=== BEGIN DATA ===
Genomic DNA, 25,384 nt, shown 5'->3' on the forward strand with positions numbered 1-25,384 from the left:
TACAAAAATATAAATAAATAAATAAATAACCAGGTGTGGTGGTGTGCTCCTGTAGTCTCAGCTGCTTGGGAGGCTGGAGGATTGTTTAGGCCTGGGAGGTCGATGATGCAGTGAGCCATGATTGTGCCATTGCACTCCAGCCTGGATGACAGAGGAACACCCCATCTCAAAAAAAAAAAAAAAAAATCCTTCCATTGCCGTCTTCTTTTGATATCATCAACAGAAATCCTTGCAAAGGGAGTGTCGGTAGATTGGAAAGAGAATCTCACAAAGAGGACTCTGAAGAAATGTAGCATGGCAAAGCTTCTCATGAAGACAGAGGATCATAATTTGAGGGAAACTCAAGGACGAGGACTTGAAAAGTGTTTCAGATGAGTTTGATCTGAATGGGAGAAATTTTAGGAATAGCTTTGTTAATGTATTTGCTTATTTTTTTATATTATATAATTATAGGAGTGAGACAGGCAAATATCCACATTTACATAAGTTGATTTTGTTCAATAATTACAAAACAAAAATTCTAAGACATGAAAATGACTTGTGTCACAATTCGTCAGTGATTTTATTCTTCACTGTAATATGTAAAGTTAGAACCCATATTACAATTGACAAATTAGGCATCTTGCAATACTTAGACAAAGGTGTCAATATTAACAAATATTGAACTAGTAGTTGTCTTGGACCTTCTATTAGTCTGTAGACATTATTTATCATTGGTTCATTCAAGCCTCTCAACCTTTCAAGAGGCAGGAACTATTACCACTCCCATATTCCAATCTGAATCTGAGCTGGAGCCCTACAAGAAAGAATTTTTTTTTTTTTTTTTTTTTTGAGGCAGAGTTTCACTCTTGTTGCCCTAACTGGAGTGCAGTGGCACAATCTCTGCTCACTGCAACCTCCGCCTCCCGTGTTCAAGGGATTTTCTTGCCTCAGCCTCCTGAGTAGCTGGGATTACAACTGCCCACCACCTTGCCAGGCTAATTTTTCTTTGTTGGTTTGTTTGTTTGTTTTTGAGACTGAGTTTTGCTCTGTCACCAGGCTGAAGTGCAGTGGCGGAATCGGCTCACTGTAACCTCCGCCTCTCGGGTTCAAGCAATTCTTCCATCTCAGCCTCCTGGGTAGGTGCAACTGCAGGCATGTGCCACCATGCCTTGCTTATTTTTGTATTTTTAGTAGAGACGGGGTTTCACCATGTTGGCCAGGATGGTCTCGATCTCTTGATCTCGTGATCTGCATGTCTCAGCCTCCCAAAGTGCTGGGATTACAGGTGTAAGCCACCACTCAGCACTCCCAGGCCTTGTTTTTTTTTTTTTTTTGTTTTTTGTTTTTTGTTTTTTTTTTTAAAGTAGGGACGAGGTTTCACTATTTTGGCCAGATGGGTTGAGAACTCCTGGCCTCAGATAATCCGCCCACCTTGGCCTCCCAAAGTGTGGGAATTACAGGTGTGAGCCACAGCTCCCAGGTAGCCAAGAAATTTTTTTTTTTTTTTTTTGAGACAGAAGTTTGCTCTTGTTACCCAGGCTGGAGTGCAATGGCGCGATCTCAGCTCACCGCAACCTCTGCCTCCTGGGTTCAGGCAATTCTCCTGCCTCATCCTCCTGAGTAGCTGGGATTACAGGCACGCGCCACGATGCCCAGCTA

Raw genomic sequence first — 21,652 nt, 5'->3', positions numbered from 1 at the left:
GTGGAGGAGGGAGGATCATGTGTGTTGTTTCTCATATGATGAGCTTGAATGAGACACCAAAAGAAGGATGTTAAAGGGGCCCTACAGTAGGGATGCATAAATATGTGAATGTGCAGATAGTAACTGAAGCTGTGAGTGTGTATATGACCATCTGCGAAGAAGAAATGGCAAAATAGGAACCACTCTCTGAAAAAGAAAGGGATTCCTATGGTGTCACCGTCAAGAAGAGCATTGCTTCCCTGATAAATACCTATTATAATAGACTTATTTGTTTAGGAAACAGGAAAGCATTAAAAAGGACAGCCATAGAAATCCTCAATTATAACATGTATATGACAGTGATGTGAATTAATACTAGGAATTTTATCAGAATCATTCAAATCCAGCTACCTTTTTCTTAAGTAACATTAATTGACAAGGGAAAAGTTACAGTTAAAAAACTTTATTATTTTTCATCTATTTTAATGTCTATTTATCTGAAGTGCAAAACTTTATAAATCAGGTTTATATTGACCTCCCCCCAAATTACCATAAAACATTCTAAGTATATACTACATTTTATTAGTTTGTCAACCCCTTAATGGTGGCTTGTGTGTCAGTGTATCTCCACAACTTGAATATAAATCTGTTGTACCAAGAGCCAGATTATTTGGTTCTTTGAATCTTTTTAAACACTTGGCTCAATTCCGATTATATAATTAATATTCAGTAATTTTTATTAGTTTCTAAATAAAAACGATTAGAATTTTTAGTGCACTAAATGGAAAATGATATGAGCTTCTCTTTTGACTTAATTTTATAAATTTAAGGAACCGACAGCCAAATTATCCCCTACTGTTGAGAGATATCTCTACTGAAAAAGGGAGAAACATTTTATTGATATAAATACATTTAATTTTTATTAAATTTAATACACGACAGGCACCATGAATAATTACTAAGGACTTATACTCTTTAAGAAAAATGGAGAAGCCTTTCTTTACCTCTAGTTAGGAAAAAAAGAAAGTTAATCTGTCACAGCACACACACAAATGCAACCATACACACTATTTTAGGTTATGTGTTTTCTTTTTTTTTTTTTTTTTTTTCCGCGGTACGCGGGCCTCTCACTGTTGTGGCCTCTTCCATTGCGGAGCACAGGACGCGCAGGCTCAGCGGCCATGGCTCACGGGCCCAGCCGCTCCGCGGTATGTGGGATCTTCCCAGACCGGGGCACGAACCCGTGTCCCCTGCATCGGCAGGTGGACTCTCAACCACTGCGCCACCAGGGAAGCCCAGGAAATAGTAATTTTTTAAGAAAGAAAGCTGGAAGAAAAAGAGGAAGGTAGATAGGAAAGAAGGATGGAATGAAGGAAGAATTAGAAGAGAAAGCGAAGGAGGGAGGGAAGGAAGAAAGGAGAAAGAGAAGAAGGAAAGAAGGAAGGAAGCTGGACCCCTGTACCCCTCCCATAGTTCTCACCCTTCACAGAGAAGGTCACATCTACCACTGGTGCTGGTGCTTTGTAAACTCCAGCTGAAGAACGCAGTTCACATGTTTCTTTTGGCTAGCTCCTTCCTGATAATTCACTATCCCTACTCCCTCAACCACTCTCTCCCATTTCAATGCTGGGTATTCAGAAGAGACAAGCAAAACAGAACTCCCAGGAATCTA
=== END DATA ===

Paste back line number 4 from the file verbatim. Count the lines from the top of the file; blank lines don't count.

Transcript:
GTGGAGGAGGGAGGATCATGTGTGTTGTTTCTCATATGATGAGCTTGAATGAGACACCAAAAGAAGGATGTTAAAGGGGCCCTACAGTAGGGATGCATAAATATGTGAATGTGCAGATAGTAACTGAAGCTGTGAGTGTGTATATGACCATCTGCGAAGAAGAAATGGCAAAATAGGAACCACTCTCTGAAAAAGAAAGGGATTCCTATGGTGTCACCGTCAAGAAGAGCATTGCTTCCCTGATAAATACCTATTATAATAGACTTATTTGTTTAGGAAACAGGAAAGCATTAAAAAGGACAGCCATAGAAATCCTCAATTATAACATGTATATGACAGTGATGTGAATTAATACTAGGAATTTTATCAGAATCATTCAAATCCAGCTACCTTTTTCTTAAGTAACATTAATTGACAAGGGAAAAGTTACAGTTAAAAAACTTTATTATTTTTCATCTATTTTAATGTCTATTTATCTGAAGTGCAAAACTTTATAAATCAGGTTTATATTGACCTCCCCCCAAATTACCATAAAACATTCTAAGTATATACTACATTTTATTAGTTTGTCAACCCCTTAATGGTGGCTTGTGTGTCAGTGTATCTCCACAACTTGAATATAAATCTGTTGTACCAAGAGCCAGATTATTTGGTTCTTTGAATCTTTTTAAACACTTGGCTCAATTCCGATTATATAATTAATATTCAGTAATTTTTATTAGTTTCTAAATAAAAACGATTAGAATTTTTAGTGCACTAAATGGAAAATGATATGAGCTTCTCTTTTGACTTAATTTTATAAATTTAAGGAACCGACAGCCAAATTATCCCCTACTGTTGAGAGATATCTCTACTGAAAAAGGGAGAAACATTTTATTGATATAAATACATTTAATTTTTATTAAATTTAATACACGACAGGCACCATGAATAATTACTAAGGACTTATACTCTTTAAGAAAAATGGAGAAGCCTTTCTTTACCTCTAGTTAGGAAAAAAAGAAAGTTAATCTGTCACAGCACACACACAAATGCAACCATACACACTATTTTAGGTTATGTGTTTTCTTTTTTTTTTTTTTTTTTTTCCGCGGTACGCGGGCCTCTCACTGTTGTGGCCTCTTCCATTGCGGAGCACAGGACGCGCAGGCTCAGCGGCCATGGCTCACGGGCCCAGCCGCTCCGCGGTATGTGGGATCTTCCCAGACCGGGGCACGAACCCGTGTCCCCTGCATCGGCAGGTGGACTCTCAACCACTGCGCCACCAGGGAAGCCCAGGAAATAGTAATTTTTTAAGAAAGAAAGCTGGAAGAAAAAGAGGAAGGTAGATAGGAAAGAAGGATGGAATGAAGGAAGAATTAGAAGAGAAAGCGAAGGAGGGAGGGAAGGAAGAAAGGAGAAAGAGAAGAAGGAAAGAAGGAAGGAAGCTGGACCCCTGTACCCCTCCCATAGTTCTCACCCTTCACAGAGAAGGTCACATCTACCACTGGTGCTGGTGCTTTGTAAACTCCAGCTGAAGAACGCAGTTCACATGTTTCTTTTGGCTAGCTCCTTCCTGATAATTCACTATCCCTACTCCCTCAACCACTCTCTCCCATTTCAATGCTGGGTATTCAGAAGAGACAAGCAAAACAGAACTCCCAGGAATCTA